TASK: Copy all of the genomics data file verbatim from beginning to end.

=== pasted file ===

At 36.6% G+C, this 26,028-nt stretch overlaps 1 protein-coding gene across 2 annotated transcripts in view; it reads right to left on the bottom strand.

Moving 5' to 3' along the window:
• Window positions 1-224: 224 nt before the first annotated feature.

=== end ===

At 36.6% G+C, this 26,028-nt stretch overlaps 1 protein-coding gene across 2 annotated transcripts in view; it reads right to left on the bottom strand.

Moving 5' to 3' along the window:
• Window positions 1-224: 224 nt before the first annotated feature.